A couple of articles ago, in which MMM continued the coverage of this year’s fabulous London Korean Film Festival, we left you on the Tuesday. Well, essentially we left it at Monday, going into Tuesday… but you know what I mean.
Since that article there were a couple more – both concerning interviews, and mostly regarding ones at the festival this year. And… in fact… The grand total of articles connected with coverage this year or films featuring at it, so far (and excluding those with only a vague link to the films and/or previous years) is 10…!
That’s the boring stats out of the way, but here are those links anyway for ‘ease of use’ and your enjoyment or at least perusal… if you don’t enjoy them!🙂
Anyway, anyways or anyhow, back to Tuesday. Tuesday 11th November 2014. What, or what was this day to bring? Let’s see…
First up was a film I didn’t have to see – having witnessed it at a special Press Screening at Busan International Film Festival 2013 – but felt I wanted to, to refresh my memory. The film? “The Fake”. I also recalled it being pretty good and indeed from the director of “The King Of Pigs“, which I really liked.
The film though, didn’t grab me this time around. I can’t say exactly why, but something felt different. Still, I had missed no other films on this murky Tuesday and so, who knows, I may be able to drum up a little review of it in the future.
Later in the day was another chance to not only see another film which Park Chan-kyong had been a major player on but also again to hear him speak… This time in a Q & A regarding the relating film, “Bitter, Sweet, Seoul”. And so I did… both watch it and hear him… and no need to venture far away from the venue where I’d witnessed the previous film, as both “The Fake” and “Bitter, Sweet, Soul” screened at Odeon Covent Garden.
I will say at this point though that a review of “Bitter, Sweet, Seoul” will be up in due course.
The film is made by the company or indeed partnership, ‘PARK-ing CHANce’ – you see, it’s co-directed, co-edited co-‘driven’ by both ‘PARK’ brothers, Park ‘CHAN’-wook and Park ‘CHAN’-kyong. Now can you see where the PARKing CHANce comes from? There’s a little more to that name, as explained to us in the aforementioned Q & A but I’m sure I’ll include that in the film’s review.
Well, what a day it had been so far. There was still more to come, at least for those with cinema-staring-stamina.
You see, whilst that film was on the KCCUK was screening the Kim Ki-duk debut feature, “Crocodile” for FREE, and as part of the KK-D retrospective occurring this year.
With stamina still weighing on my mind, and with other things to do, write and general breath-taking I decided to miss the classic, and also ‘Seoul’ related film, “Under The Sky of Seoul” – this also played at Odeon Covent Garden.
Instead, towards home I headed.
W-W-Well, W-W-What d’ya know?! W-W-Wednesday W-W-Was very soon upon me, us, them (the festival goers) and W-W-Well you too if you W-W-Were there. Anyhow, let’s stop this nonsensical stammering.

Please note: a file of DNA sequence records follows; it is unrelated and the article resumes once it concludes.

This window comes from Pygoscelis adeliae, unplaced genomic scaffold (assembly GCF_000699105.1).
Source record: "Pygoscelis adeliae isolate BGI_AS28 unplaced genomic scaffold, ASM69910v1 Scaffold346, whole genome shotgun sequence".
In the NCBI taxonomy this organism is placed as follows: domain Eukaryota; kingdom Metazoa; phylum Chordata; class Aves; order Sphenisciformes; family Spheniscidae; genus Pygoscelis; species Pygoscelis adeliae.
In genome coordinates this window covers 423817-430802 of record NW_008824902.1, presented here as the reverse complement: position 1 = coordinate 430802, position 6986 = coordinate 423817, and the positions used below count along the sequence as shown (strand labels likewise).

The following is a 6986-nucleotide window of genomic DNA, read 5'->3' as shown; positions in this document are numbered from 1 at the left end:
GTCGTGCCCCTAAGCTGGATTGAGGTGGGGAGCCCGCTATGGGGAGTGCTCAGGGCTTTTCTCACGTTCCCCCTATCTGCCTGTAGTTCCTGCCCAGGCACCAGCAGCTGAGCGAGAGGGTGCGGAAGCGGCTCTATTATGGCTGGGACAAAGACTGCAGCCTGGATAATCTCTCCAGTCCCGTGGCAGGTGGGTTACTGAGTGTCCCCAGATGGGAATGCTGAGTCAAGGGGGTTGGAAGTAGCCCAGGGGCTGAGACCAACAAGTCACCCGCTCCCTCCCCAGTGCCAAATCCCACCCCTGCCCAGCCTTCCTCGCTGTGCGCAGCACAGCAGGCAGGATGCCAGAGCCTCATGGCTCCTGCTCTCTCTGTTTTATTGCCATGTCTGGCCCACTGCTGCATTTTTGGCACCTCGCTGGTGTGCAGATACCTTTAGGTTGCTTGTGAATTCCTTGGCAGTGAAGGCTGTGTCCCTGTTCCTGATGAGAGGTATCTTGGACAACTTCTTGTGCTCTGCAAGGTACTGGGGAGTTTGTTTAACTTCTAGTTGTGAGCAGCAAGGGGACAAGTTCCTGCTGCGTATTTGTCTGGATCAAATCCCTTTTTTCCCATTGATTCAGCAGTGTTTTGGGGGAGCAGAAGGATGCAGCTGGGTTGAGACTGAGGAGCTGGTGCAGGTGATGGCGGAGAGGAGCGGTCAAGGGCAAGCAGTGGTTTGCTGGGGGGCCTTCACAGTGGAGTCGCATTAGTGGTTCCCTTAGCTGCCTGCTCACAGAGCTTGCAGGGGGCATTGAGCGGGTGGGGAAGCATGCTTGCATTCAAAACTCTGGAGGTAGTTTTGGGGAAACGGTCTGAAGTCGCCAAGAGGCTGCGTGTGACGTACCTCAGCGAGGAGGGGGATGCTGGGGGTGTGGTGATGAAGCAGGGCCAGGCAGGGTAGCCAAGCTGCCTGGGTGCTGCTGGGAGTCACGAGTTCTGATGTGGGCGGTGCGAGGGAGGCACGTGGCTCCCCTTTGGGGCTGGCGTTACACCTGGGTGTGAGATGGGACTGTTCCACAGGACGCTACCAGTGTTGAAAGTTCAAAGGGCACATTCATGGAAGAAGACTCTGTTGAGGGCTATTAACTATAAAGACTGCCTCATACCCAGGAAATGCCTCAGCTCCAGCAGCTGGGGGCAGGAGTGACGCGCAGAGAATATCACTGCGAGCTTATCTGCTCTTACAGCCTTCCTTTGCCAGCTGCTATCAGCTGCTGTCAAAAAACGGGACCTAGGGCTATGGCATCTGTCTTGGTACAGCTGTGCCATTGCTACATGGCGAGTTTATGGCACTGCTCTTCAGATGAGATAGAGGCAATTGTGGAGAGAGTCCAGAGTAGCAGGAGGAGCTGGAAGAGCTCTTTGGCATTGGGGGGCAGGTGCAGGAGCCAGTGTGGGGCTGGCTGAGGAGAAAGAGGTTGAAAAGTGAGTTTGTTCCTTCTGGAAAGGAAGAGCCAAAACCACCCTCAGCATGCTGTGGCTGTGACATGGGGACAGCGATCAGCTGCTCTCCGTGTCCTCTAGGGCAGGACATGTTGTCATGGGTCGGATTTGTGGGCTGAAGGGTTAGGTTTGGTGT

Wednesday included actually zero films to be witnessed by yours truly. It’s not that I couldn’t but ultimately decided not to. BUT… and a BIG BUT (one T, I’m not being vulgar!)… one event was to completely make my day. What was that? Read on, wouldn’t you please?
So, why was I to miss the first film on this Wednesday 12th November? I didn’t really want to omit it from my planned schedule but it simply had to go – but instead an interview!
Yep indeedy, the animated film named “The Road called Life” was playing at Odeon Covent Garden, but so was something else ‘playing’ on my mind. That was the invitation and opportunity to interview Mr Park Chan-kyong. Who was I to decline such an offer?
Indeed, I had to do this. Simply had to. The outcome was this interview:
Next… The choice of missing the film, “The King of Jokgu” (playing at Odeon Covent Garden) was an easy one given that I had the chance of listening to Park Chan-kyong speaking again.
… In the Korean Cultural Centre’s event, “In Conversation with Park Chan-kyong”. It was an interesting and intriguing talk… Even if the latter word ‘intriguing’ more than intrigued those present, all the more with what he had to say. It certainly went over my head a lot, and indeed I think Mr Park knew that. We chatted again briefly after and he’d asked me if I’d understood much of it. I pretty much told the truth as best only I can. I believe the fact that it was advertised as a talk about “Manshin” and therefore perhaps regarding his career, art and filmmaking itself many were lost with his future art project [in Iniva, London] and its connection.
I felt, after this that I was a little filmed-out and it was therefore going to have been just a day of non-films. In other words, listening to chat rather than watching a screen. On that note, I decided to miss “The Warrior” – showing for free at the Korean Cultural Centre, and as part of the Jung Woo-sung retrospective.
“Night Flight”, at Odeon Covent Garden was also given a miss by yours truly, not helped by the fact that I thought it was a film I’d seen by the very same director. That film though was “White Night”. Anyway, given its length and my general tired feeling I called it a day.
Yes. It had been a week already since the LKFF had begun and first up on this day, and at Odeon Covent Garden was a collection of shorts. Four of them, to be precise and in this advertised order: